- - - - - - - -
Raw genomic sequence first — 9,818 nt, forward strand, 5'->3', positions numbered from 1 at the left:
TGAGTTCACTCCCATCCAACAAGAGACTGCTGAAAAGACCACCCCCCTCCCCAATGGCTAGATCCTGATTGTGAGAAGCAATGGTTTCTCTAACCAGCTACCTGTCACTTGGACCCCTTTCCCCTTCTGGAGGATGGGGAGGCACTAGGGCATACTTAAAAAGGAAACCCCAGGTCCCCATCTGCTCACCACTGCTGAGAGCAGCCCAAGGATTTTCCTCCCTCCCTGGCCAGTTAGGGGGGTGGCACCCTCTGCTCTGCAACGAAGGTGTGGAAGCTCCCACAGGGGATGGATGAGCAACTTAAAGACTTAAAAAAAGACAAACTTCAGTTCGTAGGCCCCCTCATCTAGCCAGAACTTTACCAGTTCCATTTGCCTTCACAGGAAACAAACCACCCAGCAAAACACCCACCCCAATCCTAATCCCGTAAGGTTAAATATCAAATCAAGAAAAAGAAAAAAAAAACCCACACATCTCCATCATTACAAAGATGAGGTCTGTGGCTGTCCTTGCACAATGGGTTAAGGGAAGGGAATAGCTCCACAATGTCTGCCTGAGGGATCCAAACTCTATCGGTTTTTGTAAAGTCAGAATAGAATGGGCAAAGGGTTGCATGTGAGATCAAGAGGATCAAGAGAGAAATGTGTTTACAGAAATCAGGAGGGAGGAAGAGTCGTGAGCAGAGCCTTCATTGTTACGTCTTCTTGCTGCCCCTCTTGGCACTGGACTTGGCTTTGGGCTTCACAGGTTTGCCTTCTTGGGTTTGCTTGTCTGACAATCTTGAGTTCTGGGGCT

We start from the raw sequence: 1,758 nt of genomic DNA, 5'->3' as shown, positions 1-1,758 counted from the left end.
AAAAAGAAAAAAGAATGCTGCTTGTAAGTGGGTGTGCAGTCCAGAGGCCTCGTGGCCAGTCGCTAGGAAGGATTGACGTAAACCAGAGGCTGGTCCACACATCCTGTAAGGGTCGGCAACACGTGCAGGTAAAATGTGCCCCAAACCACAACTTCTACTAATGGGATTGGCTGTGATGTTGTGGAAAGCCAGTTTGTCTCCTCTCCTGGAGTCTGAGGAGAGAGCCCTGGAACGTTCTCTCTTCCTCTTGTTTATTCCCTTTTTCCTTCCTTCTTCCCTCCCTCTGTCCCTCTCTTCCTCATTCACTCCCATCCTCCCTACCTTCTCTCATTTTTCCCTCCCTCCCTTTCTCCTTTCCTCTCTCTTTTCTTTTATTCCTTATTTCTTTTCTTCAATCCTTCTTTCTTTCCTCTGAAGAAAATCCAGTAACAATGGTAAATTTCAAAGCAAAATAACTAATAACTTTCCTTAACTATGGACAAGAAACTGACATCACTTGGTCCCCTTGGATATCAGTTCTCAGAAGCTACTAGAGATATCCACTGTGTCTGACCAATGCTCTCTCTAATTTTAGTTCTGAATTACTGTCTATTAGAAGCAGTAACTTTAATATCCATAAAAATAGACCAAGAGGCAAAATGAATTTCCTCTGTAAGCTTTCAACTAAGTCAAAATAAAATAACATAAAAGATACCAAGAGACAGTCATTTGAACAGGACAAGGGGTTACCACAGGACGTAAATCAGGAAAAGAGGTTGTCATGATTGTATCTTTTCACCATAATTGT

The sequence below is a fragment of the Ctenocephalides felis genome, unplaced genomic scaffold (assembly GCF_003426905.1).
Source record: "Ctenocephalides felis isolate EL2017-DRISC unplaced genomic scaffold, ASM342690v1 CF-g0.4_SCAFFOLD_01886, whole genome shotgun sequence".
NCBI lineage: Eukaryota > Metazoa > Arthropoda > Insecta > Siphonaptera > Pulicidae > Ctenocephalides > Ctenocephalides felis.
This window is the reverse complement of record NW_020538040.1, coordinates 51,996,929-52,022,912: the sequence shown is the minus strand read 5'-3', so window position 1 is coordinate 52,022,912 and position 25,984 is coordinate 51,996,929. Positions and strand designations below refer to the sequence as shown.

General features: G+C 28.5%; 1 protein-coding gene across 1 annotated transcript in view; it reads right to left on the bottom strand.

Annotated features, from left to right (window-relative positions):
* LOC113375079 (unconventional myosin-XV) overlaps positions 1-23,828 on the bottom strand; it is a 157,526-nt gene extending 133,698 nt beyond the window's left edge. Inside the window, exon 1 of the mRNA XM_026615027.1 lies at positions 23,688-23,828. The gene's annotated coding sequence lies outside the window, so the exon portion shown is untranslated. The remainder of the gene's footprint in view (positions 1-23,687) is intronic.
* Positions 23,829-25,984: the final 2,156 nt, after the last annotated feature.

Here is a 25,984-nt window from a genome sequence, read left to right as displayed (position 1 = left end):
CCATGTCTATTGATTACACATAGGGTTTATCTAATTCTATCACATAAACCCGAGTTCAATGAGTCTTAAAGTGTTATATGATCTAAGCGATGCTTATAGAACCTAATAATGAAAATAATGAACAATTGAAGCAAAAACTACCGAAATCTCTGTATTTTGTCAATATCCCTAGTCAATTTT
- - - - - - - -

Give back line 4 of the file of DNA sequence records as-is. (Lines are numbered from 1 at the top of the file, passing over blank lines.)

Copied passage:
AAAAAGAAAAAAGAATGCTGCTTGTAAGTGGGTGTGCAGTCCAGAGGCCTCGTGGCCAGTCGCTAGGAAGGATTGACGTAAACCAGAGGCTGGTCCACACATCCTGTAAGGGTCGGCAACACGTGCAGGTAAAATGTGCCCCAAACCACAACTTCTACTAATGGGATTGGCTGTGATGTTGTGGAAAGCCAGTTTGTCTCCTCTCCTGGAGTCTGAGGAGAGAGCCCTGGAACGTTCTCTCTTCCTCTTGTTTATTCCCTTTTTCCTTCCTTCTTCCCTCCCTCTGTCCCTCTCTTCCTCATTCACTCCCATCCTCCCTACCTTCTCTCATTTTTCCCTCCCTCCCTTTCTCCTTTCCTCTCTCTTTTCTTTTATTCCTTATTTCTTTTCTTCAATCCTTCTTTCTTTCCTCTGAAGAAAATCCAGTAACAATGGTAAATTTCAAAGCAAAATAACTAATAACTTTCCTTAACTATGGACAAGAAACTGACATCACTTGGTCCCCTTGGATATCAGTTCTCAGAAGCTACTAGAGATATCCACTGTGTCTGACCAATGCTCTCTCTAATTTTAGTTCTGAATTACTGTCTATTAGAAGCAGTAACTTTAATATCCATAAAAATAGACCAAGAGGCAAAATGAATTTCCTCTGTAAGCTTTCAACTAAGTCAAAATAAAATAACATAAAAGATACCAAGAGACAGTCATTTGAACAGGACAAGGGGTTACCACAGGACGTAAATCAGGAAAAGAGGTTGTCATGATTGTATCTTTTCACCATAATTGT